Abstract

    Induced pluripotent stem (iPS) cells have been generated from human somatic cells by ectopic expression of defined transcription factors. Application of this approach in human cells may have enormous potential to generate patient-specific pluripotent stem cells. However, traditional methods of reprogramming in human somatic cells involve the use of oncogenes c-MYC and KLF4, which are not applicable to clinical translation. In the present study, we investigated whether human fetal gut mesentery-derived cells (hGMDCs) could be successfully reprogrammed into induced pluripotent stem (iPS) cells by OCT4, SOX2, and NANOG alone. We used lentiviruses to express OCT4, SOX2, NANOG, in hGMDCs, then generated iPS cells that were identified by morphology, presence of pluripotency markers, global gene expression profile, DNA methylation status, capacity to form embryoid bodies (EBs), and terotoma formation. iPS cells resulting from hGMDCs were similar to human embryonic stem (ES) cells in morphology, proliferation, surface markers, gene expression, and epigenetic status of pluripotent cell-specific genes. Furthermore, these cells were able to differentiate into cell types of all three germ layers both in vitro and in vivo, as shown by EB and teratoma formation assays. DNA fingerprinting showed that the human iPS cells were derived from the donor cells, and are not a result of contamination. Our results provide proof that hGMDCs can be reprogrammed into pluripotent cells by ectopic expression of three factors (OCT4, SOX2, and NANOG) without the use of oncogenes c-MYC and KLF4.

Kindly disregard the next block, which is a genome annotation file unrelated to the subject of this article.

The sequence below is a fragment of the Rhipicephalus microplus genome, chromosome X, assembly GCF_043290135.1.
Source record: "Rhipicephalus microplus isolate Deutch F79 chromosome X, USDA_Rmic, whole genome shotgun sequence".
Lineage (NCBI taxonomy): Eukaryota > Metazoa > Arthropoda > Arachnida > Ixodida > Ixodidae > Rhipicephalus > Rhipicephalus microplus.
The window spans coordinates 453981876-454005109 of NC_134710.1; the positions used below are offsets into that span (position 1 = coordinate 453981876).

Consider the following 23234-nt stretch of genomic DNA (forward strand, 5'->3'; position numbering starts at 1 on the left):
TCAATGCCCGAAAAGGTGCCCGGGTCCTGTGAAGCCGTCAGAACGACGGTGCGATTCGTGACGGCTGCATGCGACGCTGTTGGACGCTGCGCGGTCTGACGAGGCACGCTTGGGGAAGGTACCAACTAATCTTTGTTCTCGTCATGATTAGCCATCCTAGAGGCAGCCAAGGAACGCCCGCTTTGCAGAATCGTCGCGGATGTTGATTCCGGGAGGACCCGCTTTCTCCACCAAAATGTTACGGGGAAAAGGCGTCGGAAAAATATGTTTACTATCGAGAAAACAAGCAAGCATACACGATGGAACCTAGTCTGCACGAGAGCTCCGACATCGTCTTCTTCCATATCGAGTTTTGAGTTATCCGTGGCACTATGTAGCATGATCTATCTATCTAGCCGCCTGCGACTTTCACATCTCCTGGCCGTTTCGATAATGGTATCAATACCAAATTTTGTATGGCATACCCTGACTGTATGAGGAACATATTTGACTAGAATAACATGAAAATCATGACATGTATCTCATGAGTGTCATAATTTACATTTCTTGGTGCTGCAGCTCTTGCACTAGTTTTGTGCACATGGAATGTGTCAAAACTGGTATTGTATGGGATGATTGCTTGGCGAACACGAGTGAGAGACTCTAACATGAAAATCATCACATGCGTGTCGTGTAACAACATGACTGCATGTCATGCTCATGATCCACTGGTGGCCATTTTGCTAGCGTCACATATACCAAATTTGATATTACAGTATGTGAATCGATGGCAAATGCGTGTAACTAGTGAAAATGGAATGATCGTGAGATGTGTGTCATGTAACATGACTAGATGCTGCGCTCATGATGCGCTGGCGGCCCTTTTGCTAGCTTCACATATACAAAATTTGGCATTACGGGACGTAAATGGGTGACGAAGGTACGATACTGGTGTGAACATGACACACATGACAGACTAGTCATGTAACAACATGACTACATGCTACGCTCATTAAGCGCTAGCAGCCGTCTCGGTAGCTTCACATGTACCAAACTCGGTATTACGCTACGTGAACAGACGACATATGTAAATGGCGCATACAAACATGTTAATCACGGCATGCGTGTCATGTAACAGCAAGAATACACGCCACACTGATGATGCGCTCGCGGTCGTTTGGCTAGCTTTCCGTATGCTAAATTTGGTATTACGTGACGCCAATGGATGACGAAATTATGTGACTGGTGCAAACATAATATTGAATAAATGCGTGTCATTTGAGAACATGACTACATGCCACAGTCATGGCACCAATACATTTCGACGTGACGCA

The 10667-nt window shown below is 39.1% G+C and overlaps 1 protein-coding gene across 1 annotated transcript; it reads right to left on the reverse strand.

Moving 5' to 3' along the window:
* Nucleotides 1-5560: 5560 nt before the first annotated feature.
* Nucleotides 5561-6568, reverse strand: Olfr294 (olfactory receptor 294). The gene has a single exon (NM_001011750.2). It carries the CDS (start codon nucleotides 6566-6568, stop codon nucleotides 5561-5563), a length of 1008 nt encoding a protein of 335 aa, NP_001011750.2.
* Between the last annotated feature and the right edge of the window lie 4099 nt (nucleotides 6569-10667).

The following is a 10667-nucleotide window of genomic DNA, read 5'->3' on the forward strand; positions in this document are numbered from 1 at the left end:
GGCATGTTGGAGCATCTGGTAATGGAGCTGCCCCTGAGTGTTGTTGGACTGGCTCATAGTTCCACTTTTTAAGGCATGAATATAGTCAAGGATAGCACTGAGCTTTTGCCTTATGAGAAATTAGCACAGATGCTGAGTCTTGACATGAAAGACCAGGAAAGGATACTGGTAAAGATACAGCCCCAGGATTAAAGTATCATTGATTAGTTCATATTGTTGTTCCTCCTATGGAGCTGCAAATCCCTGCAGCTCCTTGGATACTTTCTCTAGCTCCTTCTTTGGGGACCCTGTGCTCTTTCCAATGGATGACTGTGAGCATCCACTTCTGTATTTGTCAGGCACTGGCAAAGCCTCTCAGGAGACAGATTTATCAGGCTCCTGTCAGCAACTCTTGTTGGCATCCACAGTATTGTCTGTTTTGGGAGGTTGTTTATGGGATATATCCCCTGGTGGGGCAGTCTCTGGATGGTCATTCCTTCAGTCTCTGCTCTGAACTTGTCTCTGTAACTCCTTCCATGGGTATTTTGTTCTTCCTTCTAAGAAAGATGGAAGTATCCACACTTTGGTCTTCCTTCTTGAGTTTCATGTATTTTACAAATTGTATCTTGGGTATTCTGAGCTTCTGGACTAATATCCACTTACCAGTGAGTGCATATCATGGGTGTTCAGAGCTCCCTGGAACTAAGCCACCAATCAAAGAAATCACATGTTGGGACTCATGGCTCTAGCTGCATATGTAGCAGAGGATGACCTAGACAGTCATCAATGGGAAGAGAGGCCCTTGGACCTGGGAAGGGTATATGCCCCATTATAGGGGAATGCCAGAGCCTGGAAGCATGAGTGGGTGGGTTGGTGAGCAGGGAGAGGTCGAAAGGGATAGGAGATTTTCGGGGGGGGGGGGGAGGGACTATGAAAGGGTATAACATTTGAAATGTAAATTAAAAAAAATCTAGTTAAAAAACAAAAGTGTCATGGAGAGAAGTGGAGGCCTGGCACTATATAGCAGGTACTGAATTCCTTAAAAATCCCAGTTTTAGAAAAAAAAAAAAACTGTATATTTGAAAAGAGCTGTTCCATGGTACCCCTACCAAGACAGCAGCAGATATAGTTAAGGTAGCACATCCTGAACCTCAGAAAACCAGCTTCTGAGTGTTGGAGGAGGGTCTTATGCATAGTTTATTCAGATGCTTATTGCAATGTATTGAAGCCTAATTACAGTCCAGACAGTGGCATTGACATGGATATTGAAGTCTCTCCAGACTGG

View details for DOI 10.1089/cell.2009.0103

    View details for Web of Science ID 000279402900002

    View details for PubMedID 20698766

  • Adenovirus-Mediated CTLA41g Gene Transfer Improves the Survival of Grafted Human Hepatic Progenitors in Mouse Liver TRANSPLANTATION PROCEEDINGS Lan, F., Ma, X., Liu, Y., Shen, I. 2009; 41 (5): 1862-1864

    Abstract

    The invasive nature of surgery and limited numbers of donor livers for end-stage patients has prompted the search for alternative cell therapies for intractable hepatic disease. Hepatocyte transplantations have been performed for a variety of indications, but sustained benefits have not been observed in most cases. Rat fetal liver epithelial cells (liver stem cells) have demonstrated self-renewal in vivo and functional repopulation of the liver. We have previously isolated and expanded epithelial progenitor cells (EPC) from the human fetal liver to investigate their differentiation potential. In this study, we applied suppression of immunorejection by adenoviral CTLA4Ig gene delivery mediated to examine the survival and differentiation of human fetal EPC transplanted into normal mouse liver. The grafted EPC showed extensive proliferation at both 1 and 2 months after transplantation compared with controls. Moreover, most EPC differentiated into hepatocytes, while a small fraction became bile ductular cells. This finding suggested that human fetal EPC may be a ideal source of cell-based therapy for various liver diseases.

    View details for DOI 10.1016/j.transproceed.2009.01.103